I don't want to wait. To keep current I want to learn what's coming, now. That sounds difficult, but we can use BabelJS to transpile code written in new ES2015 syntax to plain old JS that runs in any browser. You can have the future now!
Learning Specific ES2015 Features
- const variables - global in app.js
- default values - TimeSucker() in app.js
- let for scoped variables - TimeSucker() in app.js
- arrow anonymous functions - ReportTheSuck() in app.js
- string interpolation - ReportTheSuck() in app.js
- spread operator - setupColors() in app.js
- class, subclass, super, static, getters, setters - user.js
- more exist for you to discover!
Installing BabelJS for ES2015 Now
Install BabelJS in OSX Terminal with this command:
npm install -g babel-cli
npm install babel-preset-es2015
BabelJS recently refactored itself and now it's plugin based with configurations including and activating them. That's the point of the second install above. Read more about what that package set supports.
Compile the entire
src directory and output it to the one
concatenated file. Do this by running in the project's main subdir
babel ./code --out-file main.js --watch --source-maps
Open the Chrome Developer Tools and look at the Console seeing program results. Read the code and confirm why the run-time output is interesting.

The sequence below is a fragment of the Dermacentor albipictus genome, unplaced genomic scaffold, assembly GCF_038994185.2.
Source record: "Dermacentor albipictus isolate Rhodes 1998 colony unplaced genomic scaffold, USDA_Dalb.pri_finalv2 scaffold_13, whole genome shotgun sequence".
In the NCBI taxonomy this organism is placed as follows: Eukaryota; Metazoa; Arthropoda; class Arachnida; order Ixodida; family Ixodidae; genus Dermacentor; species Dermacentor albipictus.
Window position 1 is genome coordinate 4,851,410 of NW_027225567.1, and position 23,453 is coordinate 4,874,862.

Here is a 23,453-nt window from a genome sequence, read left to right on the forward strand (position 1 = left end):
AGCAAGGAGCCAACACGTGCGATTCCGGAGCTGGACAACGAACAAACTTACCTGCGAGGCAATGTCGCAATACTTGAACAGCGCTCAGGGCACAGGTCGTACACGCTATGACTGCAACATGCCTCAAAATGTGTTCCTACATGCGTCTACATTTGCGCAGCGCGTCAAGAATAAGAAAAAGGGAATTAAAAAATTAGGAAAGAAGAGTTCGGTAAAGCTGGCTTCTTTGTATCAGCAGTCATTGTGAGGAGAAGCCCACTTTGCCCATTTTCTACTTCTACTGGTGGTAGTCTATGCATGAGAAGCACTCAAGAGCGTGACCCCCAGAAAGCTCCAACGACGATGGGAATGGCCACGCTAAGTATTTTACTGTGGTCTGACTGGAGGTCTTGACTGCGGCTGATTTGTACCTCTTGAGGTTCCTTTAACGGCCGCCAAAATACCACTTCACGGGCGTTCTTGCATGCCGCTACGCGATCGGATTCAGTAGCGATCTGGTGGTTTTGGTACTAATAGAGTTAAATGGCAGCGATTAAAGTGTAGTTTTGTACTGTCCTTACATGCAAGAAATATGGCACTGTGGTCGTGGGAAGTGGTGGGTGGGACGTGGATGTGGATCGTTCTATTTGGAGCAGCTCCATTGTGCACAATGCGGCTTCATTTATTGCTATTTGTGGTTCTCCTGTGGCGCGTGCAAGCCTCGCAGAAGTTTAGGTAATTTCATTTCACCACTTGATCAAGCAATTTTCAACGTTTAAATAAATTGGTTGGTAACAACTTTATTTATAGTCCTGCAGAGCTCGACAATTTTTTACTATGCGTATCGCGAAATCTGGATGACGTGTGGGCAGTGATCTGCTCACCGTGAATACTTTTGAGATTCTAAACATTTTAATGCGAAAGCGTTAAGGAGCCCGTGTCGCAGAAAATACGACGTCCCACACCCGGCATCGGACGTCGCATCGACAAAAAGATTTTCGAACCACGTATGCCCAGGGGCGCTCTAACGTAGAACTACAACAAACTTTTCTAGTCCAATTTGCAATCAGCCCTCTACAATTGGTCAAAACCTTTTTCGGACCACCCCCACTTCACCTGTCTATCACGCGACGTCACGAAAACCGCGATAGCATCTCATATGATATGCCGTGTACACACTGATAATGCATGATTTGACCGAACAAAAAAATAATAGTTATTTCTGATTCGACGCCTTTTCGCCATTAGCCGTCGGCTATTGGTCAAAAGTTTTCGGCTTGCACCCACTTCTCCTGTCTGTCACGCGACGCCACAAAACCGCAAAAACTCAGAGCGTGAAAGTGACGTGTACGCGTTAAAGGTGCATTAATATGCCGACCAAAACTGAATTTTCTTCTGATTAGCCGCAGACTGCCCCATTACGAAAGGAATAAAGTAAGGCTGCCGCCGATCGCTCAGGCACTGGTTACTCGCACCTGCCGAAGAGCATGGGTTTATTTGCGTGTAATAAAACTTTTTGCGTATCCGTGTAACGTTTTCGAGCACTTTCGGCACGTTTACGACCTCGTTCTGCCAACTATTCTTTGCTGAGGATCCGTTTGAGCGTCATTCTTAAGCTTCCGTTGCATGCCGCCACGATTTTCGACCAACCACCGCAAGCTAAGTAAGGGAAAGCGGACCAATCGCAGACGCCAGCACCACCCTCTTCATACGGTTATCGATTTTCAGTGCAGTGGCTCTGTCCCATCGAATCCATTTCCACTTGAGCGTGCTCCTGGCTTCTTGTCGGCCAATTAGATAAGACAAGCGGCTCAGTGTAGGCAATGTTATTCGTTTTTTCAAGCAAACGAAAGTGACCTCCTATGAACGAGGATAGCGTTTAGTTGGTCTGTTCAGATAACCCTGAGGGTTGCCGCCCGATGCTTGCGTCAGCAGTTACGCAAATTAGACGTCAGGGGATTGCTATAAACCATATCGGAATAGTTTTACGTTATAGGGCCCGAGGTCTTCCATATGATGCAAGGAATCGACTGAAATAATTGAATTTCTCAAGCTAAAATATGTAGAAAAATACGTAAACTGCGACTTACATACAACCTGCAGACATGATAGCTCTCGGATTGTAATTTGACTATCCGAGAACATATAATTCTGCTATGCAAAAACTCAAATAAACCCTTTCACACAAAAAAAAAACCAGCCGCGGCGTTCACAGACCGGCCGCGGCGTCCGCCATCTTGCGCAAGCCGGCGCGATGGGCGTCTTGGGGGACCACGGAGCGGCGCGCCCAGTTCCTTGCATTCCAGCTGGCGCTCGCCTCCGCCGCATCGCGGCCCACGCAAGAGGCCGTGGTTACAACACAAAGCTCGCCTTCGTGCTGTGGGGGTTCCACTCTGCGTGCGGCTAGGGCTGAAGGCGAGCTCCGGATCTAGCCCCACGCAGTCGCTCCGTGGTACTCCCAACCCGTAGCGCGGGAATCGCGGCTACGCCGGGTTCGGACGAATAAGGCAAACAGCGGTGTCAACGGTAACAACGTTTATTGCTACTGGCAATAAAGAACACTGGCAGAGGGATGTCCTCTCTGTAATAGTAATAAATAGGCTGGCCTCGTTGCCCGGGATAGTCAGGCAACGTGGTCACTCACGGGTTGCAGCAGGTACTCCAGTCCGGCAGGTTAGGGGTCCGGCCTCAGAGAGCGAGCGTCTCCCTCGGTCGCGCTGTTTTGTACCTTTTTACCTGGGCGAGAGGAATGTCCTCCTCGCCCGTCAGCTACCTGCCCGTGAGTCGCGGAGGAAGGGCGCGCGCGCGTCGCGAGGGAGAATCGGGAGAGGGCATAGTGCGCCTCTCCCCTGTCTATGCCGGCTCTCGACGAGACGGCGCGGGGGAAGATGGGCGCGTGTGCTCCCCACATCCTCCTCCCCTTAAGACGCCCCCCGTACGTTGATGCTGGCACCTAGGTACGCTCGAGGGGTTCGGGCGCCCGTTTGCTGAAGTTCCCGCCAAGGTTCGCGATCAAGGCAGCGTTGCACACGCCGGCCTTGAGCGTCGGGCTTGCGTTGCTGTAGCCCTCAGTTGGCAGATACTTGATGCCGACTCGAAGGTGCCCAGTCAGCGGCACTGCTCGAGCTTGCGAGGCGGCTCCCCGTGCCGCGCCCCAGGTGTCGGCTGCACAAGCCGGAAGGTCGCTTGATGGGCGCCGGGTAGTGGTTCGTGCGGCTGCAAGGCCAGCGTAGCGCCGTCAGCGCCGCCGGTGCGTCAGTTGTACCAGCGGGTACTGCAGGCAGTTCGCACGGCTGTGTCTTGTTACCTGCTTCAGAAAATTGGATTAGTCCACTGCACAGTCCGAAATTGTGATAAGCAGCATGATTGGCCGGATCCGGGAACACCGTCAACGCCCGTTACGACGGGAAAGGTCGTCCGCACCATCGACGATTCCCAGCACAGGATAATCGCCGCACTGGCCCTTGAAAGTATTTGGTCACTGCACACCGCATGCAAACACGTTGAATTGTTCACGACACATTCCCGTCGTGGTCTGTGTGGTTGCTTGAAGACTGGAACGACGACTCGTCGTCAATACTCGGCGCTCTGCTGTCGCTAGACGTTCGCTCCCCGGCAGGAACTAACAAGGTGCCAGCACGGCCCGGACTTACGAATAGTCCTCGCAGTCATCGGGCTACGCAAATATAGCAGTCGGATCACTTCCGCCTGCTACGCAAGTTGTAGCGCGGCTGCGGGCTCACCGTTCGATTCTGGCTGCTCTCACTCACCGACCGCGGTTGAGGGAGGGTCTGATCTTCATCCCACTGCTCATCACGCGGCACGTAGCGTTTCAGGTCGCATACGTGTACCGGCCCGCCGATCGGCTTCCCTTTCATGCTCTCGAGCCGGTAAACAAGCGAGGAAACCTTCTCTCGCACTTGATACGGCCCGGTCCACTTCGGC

Discover the source code that BabelJS compiles to
Debugging code in written in ES2015 and transpiled into plain old J/S must be horrible! Browsers are machines and don't care what the mangled output of BabelJS looks like. Programmers are human beings, and we want to read rational things. How can we possibly make any sense of original authored code and what's written after?
Don't have to, and it's wonderful.
Chrome has source-maps and BabelJS writes them. Because of that, when you open up the dev tools, you'll see your original code as you wrote it in ES2015. Set break points, single step, inspect variables. It's exactly as you want it.
I enjoyed reading Luke Hoban's summary on ES2015 features.
Many refer to the Kangex table tracking browser compatibility.
I had the great fortune of giving a talk called Measuring the Mobile Experience: The Analytics of Handheld UX at HTML5DevConf in San Fransisco in Oct 2015.
Also an attendee, I dropped in on a session by David Greenspan. His call to action was learn ES2015 now - and so I am! All of this work is a result of his influence.
Some of this work takes advantage of the browser's User Timing API for high-resolution timers. APIs include:
performance.mark(), .measure(), .getEntriesByType()
These are applicable for a performance-monitoring system.